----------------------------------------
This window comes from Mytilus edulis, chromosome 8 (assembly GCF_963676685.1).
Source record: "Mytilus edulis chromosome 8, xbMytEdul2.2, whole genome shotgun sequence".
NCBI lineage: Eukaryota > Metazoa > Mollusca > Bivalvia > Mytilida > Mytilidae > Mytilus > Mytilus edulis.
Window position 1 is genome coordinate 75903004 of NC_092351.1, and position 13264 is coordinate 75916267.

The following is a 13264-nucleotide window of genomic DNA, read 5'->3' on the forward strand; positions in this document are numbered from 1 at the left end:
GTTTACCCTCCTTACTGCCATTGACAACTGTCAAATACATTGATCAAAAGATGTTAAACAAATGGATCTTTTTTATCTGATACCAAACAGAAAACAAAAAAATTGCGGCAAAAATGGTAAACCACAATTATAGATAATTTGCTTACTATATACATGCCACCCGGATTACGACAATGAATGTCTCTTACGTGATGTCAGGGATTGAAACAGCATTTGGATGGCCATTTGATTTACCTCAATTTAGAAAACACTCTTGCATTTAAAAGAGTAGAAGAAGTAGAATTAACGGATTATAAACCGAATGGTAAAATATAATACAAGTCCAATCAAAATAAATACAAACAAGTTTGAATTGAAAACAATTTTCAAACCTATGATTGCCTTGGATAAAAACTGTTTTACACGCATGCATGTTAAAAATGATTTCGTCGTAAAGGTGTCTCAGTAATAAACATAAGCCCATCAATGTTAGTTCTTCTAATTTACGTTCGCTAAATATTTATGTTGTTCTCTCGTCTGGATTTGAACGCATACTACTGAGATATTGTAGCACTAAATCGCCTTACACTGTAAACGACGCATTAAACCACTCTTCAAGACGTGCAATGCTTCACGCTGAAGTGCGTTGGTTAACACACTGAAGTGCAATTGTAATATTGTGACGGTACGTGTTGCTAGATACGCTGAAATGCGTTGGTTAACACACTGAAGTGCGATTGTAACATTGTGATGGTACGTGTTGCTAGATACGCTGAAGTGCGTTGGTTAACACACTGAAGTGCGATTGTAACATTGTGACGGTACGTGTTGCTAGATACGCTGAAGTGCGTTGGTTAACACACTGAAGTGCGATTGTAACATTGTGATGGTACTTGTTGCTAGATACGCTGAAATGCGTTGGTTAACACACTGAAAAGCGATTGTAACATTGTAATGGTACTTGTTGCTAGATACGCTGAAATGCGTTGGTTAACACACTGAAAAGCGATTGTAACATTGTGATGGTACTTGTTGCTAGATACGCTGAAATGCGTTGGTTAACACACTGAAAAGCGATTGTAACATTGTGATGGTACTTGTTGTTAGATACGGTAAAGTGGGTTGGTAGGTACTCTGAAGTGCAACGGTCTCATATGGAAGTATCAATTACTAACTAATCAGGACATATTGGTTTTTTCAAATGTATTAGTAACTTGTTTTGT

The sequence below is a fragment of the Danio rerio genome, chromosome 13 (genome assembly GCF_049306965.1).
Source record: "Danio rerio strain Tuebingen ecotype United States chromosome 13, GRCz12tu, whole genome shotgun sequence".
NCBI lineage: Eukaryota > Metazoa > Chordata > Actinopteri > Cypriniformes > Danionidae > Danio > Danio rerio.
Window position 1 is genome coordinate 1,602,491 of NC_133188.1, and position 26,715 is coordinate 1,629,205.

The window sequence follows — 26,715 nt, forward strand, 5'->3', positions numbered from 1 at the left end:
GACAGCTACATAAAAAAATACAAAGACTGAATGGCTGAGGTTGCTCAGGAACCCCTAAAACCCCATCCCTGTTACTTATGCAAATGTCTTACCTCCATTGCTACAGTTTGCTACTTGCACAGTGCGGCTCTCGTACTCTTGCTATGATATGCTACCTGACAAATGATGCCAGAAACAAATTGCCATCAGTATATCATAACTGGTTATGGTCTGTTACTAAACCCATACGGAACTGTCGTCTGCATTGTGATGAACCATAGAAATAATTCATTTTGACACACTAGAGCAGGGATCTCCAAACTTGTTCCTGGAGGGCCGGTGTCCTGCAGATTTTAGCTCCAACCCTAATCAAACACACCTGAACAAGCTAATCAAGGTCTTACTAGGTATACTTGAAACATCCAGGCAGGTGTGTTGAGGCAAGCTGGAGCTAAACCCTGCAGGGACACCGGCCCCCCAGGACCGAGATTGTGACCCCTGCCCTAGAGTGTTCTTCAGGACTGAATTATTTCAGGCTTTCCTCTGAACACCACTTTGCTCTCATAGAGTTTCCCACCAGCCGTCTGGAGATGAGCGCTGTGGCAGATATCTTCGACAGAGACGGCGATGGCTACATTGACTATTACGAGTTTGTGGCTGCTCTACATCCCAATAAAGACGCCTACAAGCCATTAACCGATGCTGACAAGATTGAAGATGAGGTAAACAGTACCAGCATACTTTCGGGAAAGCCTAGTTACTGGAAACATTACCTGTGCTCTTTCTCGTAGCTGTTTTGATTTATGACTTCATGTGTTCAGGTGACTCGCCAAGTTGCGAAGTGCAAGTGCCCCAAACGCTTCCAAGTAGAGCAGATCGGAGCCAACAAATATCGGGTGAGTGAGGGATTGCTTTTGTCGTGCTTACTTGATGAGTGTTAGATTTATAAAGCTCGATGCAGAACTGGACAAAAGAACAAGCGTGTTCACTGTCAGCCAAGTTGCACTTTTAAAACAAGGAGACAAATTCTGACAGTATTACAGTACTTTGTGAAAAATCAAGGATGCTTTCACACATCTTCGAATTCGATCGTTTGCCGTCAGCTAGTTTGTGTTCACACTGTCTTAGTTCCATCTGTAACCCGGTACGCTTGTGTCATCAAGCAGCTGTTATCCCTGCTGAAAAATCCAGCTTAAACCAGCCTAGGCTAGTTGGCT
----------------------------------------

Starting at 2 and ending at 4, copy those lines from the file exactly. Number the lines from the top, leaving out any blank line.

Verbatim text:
Source record: "Mytilus edulis chromosome 8, xbMytEdul2.2, whole genome shotgun sequence".
NCBI lineage: Eukaryota > Metazoa > Mollusca > Bivalvia > Mytilida > Mytilidae > Mytilus > Mytilus edulis.
Window position 1 is genome coordinate 75903004 of NC_092351.1, and position 13264 is coordinate 75916267.